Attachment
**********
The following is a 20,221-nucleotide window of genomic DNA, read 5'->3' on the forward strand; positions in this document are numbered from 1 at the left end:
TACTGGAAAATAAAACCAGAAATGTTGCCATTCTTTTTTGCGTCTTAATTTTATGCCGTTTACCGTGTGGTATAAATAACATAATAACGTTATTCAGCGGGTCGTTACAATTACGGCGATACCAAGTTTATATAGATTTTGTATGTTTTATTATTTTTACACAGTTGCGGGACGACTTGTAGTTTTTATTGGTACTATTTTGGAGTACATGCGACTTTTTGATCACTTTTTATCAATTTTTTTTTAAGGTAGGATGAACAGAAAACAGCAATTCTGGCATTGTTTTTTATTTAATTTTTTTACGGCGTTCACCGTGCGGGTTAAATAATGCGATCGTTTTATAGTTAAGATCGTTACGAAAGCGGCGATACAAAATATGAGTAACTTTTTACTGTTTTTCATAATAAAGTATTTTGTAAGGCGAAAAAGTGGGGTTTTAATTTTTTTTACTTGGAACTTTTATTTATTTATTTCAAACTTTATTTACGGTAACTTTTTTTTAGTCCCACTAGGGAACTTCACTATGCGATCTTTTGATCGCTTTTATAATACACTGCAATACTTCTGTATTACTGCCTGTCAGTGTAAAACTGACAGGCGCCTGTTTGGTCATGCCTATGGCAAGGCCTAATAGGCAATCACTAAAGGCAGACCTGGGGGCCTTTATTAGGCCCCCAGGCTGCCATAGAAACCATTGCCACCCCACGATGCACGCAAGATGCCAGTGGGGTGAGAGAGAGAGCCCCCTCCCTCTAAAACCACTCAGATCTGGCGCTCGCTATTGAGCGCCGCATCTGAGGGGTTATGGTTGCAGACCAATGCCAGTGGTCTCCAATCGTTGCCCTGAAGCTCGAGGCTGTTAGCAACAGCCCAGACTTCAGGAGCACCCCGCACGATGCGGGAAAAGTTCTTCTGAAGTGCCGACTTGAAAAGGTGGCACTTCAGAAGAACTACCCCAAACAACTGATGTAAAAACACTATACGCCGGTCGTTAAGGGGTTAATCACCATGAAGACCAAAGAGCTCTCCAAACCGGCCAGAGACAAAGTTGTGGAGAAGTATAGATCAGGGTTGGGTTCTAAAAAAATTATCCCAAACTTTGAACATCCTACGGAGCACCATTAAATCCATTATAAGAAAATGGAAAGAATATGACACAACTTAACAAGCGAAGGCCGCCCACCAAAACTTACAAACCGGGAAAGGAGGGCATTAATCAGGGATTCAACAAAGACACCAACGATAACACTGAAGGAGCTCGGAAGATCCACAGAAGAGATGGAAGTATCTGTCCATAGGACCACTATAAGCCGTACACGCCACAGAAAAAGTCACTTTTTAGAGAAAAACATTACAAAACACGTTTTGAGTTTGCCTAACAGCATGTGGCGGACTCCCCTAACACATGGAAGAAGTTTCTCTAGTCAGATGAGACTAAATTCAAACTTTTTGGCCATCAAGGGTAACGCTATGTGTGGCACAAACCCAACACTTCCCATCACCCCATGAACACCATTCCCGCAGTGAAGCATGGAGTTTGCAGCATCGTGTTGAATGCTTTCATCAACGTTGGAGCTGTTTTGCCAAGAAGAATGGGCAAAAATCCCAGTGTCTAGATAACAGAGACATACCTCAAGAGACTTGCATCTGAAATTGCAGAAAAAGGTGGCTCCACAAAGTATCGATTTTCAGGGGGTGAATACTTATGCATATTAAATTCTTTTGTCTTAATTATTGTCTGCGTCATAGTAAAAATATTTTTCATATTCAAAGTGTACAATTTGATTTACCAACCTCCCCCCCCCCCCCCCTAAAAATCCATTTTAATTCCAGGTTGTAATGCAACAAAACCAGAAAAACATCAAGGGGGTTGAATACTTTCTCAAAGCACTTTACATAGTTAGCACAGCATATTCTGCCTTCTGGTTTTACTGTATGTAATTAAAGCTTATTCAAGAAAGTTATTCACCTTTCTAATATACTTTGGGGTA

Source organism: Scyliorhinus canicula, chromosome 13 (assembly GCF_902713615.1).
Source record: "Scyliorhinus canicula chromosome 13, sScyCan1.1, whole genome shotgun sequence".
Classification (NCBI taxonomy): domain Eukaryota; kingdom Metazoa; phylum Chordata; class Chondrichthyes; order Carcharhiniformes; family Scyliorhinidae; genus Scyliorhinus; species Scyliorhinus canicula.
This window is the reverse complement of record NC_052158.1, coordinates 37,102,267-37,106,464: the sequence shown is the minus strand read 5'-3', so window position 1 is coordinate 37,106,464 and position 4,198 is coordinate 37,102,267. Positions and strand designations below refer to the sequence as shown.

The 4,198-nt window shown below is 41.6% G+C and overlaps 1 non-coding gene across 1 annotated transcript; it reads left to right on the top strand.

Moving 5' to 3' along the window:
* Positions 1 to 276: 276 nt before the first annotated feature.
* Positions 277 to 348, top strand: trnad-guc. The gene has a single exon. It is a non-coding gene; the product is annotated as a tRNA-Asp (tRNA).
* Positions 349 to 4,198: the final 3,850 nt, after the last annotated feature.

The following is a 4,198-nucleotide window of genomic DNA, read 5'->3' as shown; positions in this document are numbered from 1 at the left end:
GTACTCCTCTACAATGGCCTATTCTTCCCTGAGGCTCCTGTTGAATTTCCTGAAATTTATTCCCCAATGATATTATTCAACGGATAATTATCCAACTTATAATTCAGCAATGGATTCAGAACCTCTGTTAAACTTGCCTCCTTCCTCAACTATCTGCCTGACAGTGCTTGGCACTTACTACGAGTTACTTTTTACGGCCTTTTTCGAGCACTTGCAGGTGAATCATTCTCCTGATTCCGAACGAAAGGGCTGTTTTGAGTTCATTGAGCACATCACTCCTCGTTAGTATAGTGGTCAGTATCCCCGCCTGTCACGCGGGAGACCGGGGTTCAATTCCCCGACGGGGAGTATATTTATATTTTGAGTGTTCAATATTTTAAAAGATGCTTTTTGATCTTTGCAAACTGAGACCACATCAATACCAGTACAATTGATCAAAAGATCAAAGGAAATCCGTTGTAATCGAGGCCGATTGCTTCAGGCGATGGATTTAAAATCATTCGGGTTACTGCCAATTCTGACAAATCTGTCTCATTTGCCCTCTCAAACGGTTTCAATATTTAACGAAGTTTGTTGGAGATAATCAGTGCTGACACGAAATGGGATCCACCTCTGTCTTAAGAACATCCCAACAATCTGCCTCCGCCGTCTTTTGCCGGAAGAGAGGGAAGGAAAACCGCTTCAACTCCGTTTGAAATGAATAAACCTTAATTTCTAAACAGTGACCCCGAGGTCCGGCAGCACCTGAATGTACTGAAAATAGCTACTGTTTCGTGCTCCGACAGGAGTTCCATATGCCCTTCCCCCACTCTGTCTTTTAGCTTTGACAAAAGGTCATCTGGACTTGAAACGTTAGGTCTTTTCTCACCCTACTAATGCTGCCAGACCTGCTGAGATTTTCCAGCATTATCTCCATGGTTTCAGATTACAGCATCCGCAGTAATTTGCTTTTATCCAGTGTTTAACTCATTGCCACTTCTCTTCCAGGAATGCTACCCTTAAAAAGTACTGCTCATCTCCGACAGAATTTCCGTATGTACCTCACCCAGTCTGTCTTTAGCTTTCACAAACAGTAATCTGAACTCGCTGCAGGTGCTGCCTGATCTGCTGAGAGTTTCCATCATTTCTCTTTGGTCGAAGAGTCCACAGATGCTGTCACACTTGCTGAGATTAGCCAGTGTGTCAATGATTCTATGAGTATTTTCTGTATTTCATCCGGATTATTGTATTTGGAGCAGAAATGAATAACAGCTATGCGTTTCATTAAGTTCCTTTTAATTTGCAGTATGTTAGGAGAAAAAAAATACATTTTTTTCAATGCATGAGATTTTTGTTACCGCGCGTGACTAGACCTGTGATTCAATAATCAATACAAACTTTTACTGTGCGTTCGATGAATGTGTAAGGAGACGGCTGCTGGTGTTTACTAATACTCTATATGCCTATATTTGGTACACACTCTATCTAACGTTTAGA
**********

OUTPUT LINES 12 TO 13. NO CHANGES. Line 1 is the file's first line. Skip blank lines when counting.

The following is a 4,198-nucleotide window of genomic DNA, read 5'->3' as shown; positions in this document are numbered from 1 at the left end:
GTACTCCTCTACAATGGCCTATTCTTCCCTGAGGCTCCTGTTGAATTTCCTGAAATTTATTCCCCAATGATATTATTCAACGGATAATTATCCAACTTATAATTCAGCAATGGATTCAGAACCTCTGTTAAACTTGCCTCCTTCCTCAACTATCTGCCTGACAGTGCTTGGCACTTACTACGAGTTACTTTTTACGGCCTTTTTCGAGCACTTGCAGGTGAATCATTCTCCTGATTCCGAACGAAAGGGCTGTTTTGAGTTCATTGAGCACATCACTCCTCGTTAGTATAGTGGTCAGTATCCCCGCCTGTCACGCGGGAGACCGGGGTTCAATTCCCCGACGGGGAGTATATTTATATTTTGAGTGTTCAATATTTTAAAAGATGCTTTTTGATCTTTGCAAACTGAGACCACATCAATACCAGTACAATTGATCAAAAGATCAAAGGAAATCCGTTGTAATCGAGGCCGATTGCTTCAGGCGATGGATTTAAAATCATTCGGGTTACTGCCAATTCTGACAAATCTGTCTCATTTGCCCTCTCAAACGGTTTCAATATTTAACGAAGTTTGTTGGAGATAATCAGTGCTGACACGAAATGGGATCCACCTCTGTCTTAAGAACATCCCAACAATCTGCCTCCGCCGTCTTTTGCCGGAAGAGAGGGAAGGAAAACCGCTTCAACTCCGTTTGAAATGAATAAACCTTAATTTCTAAACAGTGACCCCGAGGTCCGGCAGCACCTGAATGTACTGAAAATAGCTACTGTTTCGTGCTCCGACAGGAGTTCCATATGCCCTTCCCCCACTCTGTCTTTTAGCTTTGACAAAAGGTCATCTGGACTTGAAACGTTAGGTCTTTTCTCACCCTACTAATGCTGCCAGACCTGCTGAGATTTTCCAGCATTATCTCCATGGTTTCAGATTACAGCATCCGCAGTAATTTGCTTTTATCCAGTGTTTAACTCATTGCCACTTCTCTTCCAGGAATGCTACCCTTAAAAAGTACTGCTCATCTCCGACAGAATTTCCGTATGTACCTCACCCAGTCTGTCTTTAGCTTTCACAAACAGTAATCTGAACTCGCTGCAGGTGCTGCCTGATCTGCTGAGAGTTTCCATCATTTCTCTTTGGTCGAAGAGTCCACAGATGCTGTCACACTTGCTGAGATTAGCCAGTGTGTCAATGATTCTATGAGTATTTTCTGTATTTCATCCGGATTATTGTATTTGGAGCAGAAATGAATAACAGCTATGCGTTTCATTAAGTTCCTTTTAATTTGCAGTATGTTAGGAGAAAAAAAATACATTTTTTTCAATGCATGAGATTTTTGTTACCGCGCGTGACTAGACCTGTGATTCAATAATCAATACAAACTTTTACTGTGCGTTCGATGAATGTGTAAGGAGACGGCTGCTGGTGTTTACTAATACTCTATATGCCTATATTTGGTACACACTCTATCTAACGTTTAGA